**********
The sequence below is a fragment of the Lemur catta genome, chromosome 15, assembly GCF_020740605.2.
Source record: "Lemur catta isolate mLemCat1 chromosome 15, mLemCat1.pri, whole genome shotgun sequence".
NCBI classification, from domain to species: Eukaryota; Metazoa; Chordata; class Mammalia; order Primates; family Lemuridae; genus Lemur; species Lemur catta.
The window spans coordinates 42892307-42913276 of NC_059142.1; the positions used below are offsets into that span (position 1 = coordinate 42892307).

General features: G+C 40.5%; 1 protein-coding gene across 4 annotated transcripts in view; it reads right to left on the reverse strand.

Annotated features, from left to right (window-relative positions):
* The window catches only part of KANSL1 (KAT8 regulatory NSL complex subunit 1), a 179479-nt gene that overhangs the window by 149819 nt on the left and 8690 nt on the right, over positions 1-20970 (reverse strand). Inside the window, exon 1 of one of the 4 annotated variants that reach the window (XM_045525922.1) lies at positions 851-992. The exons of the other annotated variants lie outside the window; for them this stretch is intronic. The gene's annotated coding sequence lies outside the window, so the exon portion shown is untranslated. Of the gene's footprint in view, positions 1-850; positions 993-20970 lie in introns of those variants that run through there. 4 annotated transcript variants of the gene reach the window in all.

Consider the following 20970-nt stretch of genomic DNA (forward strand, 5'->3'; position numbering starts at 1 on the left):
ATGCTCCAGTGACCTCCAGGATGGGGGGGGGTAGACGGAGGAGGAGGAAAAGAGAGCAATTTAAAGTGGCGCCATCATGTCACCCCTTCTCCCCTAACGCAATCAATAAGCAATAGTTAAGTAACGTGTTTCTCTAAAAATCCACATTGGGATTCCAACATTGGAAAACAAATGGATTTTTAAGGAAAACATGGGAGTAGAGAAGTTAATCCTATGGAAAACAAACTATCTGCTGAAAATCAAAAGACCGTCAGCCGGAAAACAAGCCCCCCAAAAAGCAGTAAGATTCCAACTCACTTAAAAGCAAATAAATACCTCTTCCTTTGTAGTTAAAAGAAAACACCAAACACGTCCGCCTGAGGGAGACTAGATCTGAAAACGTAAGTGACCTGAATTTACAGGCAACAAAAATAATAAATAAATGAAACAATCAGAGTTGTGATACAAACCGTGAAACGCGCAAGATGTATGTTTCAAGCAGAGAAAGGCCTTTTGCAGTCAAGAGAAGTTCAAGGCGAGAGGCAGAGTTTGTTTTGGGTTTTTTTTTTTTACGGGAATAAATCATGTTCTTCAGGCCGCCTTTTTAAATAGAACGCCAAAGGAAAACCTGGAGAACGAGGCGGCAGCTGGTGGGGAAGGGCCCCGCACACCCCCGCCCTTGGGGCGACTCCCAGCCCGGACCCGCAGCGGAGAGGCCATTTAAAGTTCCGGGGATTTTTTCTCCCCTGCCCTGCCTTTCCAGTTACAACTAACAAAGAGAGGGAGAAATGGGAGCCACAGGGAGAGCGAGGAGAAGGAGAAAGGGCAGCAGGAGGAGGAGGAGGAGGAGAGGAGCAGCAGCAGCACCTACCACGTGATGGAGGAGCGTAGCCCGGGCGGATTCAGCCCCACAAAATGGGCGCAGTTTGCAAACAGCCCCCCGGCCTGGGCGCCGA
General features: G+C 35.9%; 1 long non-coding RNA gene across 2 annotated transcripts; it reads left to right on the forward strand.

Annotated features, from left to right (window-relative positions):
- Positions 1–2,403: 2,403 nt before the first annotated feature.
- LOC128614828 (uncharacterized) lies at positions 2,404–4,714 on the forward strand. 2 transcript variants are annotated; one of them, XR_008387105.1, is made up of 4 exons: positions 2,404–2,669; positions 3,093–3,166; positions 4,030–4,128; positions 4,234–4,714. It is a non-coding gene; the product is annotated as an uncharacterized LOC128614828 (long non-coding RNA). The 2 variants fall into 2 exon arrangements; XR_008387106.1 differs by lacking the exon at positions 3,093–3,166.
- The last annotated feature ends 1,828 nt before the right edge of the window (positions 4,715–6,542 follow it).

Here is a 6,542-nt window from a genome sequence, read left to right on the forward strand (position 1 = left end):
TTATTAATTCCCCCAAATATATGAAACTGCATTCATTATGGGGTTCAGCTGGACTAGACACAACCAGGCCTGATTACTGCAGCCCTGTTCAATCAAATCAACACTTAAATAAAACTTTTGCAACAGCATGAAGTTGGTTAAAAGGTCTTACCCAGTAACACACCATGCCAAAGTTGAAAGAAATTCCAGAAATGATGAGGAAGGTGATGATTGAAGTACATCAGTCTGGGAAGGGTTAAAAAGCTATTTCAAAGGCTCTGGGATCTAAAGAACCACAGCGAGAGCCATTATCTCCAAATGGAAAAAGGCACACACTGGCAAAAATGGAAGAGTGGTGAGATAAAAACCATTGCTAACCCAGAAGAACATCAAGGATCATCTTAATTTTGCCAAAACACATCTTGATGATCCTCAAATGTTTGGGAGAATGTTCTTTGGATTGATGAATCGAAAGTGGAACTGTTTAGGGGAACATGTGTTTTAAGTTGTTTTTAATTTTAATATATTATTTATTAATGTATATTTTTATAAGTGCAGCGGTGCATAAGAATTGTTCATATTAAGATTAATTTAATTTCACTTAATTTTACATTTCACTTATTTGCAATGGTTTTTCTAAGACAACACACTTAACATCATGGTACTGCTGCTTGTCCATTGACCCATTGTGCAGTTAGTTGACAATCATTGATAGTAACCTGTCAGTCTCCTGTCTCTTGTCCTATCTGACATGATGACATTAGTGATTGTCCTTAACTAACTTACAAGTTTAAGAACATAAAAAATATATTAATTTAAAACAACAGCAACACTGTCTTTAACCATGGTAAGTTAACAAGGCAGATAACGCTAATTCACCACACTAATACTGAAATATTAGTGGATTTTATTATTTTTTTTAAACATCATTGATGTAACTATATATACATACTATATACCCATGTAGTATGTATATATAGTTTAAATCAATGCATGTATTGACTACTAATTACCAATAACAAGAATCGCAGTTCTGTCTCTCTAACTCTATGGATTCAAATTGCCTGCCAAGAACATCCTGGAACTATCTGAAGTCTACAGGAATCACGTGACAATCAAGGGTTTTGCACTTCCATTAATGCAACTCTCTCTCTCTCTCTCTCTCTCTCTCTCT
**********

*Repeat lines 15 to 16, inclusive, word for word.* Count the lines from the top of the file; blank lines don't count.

Here is a 6,542-nt window from a genome sequence, read left to right on the forward strand (position 1 = left end):
TTATTAATTCCCCCAAATATATGAAACTGCATTCATTATGGGGTTCAGCTGGACTAGACACAACCAGGCCTGATTACTGCAGCCCTGTTCAATCAAATCAACACTTAAATAAAACTTTTGCAACAGCATGAAGTTGGTTAAAAGGTCTTACCCAGTAACACACCATGCCAAAGTTGAAAGAAATTCCAGAAATGATGAGGAAGGTGATGATTGAAGTACATCAGTCTGGGAAGGGTTAAAAAGCTATTTCAAAGGCTCTGGGATCTAAAGAACCACAGCGAGAGCCATTATCTCCAAATGGAAAAAGGCACACACTGGCAAAAATGGAAGAGTGGTGAGATAAAAACCATTGCTAACCCAGAAGAACATCAAGGATCATCTTAATTTTGCCAAAACACATCTTGATGATCCTCAAATGTTTGGGAGAATGTTCTTTGGATTGATGAATCGAAAGTGGAACTGTTTAGGGGAACATGTGTTTTAAGTTGTTTTTAATTTTAATATATTATTTATTAATGTATATTTTTATAAGTGCAGCGGTGCATAAGAATTGTTCATATTAAGATTAATTTAATTTCACTTAATTTTACATTTCACTTATTTGCAATGGTTTTTCTAAGACAACACACTTAACATCATGGTACTGCTGCTTGTCCATTGACCCATTGTGCAGTTAGTTGACAATCATTGATAGTAACCTGTCAGTCTCCTGTCTCTTGTCCTATCTGACATGATGACATTAGTGATTGTCCTTAACTAACTTACAAGTTTAAGAACATAAAAAATATATTAATTTAAAACAACAGCAACACTGTCTTTAACCATGGTAAGTTAACAAGGCAGATAACGCTAATTCACCACACTAATACTGAAATATTAGTGGATTTTATTATTTTTTTTAAACATCATTGATGTAACTATATATACATACTATATACCCATGTAGTATGTATATATAGTTTAAATCAATGCATGTATTGACTACTAATTACCAATAACAAGAATCGCAGTTCTGTCTCTCTAACTCTATGGATTCAAATTGCCTGCCAAGAACATCCTGGAACTATCTGAAGTCTACAGGAATCACGTGACAATCAAGGGTTTTGCACTTCCATTAATGCAACTCTCTCTCTCTCTCTCTCTCTCTCTCTCT